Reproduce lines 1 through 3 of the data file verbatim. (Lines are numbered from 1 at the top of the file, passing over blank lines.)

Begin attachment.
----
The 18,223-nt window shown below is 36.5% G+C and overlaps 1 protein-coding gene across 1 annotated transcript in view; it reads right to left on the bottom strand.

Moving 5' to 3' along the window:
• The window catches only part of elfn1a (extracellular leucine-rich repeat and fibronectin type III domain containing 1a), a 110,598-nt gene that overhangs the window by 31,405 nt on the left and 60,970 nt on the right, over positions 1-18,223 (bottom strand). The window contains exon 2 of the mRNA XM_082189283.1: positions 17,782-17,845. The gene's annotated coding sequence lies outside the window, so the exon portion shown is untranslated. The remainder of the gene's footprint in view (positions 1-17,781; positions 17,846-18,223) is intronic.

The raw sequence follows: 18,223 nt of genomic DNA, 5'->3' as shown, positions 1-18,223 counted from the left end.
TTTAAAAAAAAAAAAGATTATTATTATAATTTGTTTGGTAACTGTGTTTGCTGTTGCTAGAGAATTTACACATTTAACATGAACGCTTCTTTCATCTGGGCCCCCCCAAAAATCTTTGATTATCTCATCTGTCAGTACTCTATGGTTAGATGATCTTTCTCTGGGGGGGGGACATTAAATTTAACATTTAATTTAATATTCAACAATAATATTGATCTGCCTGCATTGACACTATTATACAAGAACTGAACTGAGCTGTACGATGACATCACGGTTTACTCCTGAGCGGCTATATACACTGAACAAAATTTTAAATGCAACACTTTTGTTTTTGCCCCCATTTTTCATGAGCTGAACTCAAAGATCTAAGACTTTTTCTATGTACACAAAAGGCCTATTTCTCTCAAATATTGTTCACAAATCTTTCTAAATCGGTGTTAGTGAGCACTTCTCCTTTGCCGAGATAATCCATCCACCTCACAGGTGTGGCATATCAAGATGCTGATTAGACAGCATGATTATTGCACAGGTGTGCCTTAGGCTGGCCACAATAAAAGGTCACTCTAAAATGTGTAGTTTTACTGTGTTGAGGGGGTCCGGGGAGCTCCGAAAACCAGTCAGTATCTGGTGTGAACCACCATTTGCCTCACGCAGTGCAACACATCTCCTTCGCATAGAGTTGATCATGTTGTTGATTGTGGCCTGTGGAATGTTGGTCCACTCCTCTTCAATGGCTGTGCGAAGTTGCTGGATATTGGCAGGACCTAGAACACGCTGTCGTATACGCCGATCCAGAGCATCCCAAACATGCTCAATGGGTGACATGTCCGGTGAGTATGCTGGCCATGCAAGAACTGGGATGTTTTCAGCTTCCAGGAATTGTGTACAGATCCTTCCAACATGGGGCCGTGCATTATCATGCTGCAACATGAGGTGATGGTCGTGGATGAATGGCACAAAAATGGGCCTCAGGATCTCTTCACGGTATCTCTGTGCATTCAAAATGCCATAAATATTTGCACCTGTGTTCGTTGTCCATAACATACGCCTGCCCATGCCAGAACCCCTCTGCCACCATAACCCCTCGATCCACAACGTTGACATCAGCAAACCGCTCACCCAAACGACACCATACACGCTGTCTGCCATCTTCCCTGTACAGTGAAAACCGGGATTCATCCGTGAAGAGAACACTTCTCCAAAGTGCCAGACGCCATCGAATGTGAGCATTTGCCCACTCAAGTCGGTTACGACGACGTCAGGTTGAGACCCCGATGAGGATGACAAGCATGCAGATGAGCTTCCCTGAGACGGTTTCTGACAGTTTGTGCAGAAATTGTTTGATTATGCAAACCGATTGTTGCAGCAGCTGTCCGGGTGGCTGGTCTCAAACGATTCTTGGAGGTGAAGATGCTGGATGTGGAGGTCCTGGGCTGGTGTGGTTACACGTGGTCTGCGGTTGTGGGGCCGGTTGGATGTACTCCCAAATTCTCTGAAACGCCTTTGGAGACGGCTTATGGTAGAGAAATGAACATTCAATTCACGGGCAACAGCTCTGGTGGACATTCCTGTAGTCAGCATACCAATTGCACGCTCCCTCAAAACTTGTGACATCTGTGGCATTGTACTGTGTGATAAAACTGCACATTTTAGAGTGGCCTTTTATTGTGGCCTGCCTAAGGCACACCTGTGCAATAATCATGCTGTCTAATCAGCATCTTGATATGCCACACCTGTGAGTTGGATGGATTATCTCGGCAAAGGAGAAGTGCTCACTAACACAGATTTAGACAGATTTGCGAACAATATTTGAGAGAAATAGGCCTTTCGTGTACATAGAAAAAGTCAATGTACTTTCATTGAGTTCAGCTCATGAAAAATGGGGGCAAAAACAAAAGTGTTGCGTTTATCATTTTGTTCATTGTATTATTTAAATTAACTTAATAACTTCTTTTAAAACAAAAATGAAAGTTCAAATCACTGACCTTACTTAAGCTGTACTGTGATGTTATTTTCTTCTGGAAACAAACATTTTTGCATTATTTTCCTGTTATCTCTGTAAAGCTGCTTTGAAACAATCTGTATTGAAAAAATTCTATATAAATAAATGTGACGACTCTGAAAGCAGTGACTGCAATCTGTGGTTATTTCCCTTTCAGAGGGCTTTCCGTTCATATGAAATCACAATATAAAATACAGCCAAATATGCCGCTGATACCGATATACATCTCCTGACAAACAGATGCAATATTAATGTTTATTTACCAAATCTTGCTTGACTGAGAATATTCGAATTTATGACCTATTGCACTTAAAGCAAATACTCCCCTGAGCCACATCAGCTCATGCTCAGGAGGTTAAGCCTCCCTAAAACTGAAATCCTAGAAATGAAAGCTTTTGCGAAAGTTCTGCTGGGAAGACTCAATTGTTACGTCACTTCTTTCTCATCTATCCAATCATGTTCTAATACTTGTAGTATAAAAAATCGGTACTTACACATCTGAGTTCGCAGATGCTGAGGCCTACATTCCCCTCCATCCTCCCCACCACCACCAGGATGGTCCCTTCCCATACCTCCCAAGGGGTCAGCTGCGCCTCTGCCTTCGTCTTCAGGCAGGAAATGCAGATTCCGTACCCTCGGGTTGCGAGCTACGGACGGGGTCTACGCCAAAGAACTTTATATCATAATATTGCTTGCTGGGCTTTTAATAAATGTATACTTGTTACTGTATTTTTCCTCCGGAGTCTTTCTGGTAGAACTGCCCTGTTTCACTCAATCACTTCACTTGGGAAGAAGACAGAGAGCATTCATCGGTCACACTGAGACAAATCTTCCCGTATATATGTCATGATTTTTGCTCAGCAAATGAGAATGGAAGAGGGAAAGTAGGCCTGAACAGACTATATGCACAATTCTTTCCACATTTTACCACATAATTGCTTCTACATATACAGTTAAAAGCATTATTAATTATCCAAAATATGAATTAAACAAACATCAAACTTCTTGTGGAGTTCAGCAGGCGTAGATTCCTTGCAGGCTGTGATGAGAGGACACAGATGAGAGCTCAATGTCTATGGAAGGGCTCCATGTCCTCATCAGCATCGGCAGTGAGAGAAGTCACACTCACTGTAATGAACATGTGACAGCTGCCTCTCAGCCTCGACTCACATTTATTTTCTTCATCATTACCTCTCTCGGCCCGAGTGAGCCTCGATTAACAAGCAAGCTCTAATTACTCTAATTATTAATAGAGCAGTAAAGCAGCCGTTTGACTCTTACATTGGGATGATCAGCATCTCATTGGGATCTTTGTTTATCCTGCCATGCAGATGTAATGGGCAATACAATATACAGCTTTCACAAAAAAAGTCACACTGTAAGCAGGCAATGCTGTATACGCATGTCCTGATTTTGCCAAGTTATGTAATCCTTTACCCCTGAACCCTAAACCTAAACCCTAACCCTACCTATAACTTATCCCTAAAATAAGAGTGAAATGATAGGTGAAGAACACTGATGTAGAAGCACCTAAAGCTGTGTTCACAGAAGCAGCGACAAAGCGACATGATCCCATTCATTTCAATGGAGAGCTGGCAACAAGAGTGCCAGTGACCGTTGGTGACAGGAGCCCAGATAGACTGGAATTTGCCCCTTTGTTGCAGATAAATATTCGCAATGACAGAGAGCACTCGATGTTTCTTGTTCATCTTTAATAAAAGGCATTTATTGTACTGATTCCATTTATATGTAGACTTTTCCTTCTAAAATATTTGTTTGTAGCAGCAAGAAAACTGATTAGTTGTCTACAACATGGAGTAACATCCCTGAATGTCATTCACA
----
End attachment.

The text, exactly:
The 18,223-nt window shown below is 36.5% G+C and overlaps 1 protein-coding gene across 1 annotated transcript in view; it reads right to left on the bottom strand.

Moving 5' to 3' along the window:
• The window catches only part of elfn1a (extracellular leucine-rich repeat and fibronectin type III domain containing 1a), a 110,598-nt gene that overhangs the window by 31,405 nt on the left and 60,970 nt on the right, over positions 1-18,223 (bottom strand). The window contains exon 2 of the mRNA XM_082189283.1: positions 17,782-17,845. The gene's annotated coding sequence lies outside the window, so the exon portion shown is untranslated. The remainder of the gene's footprint in view (positions 1-17,781; positions 17,846-18,223) is intronic.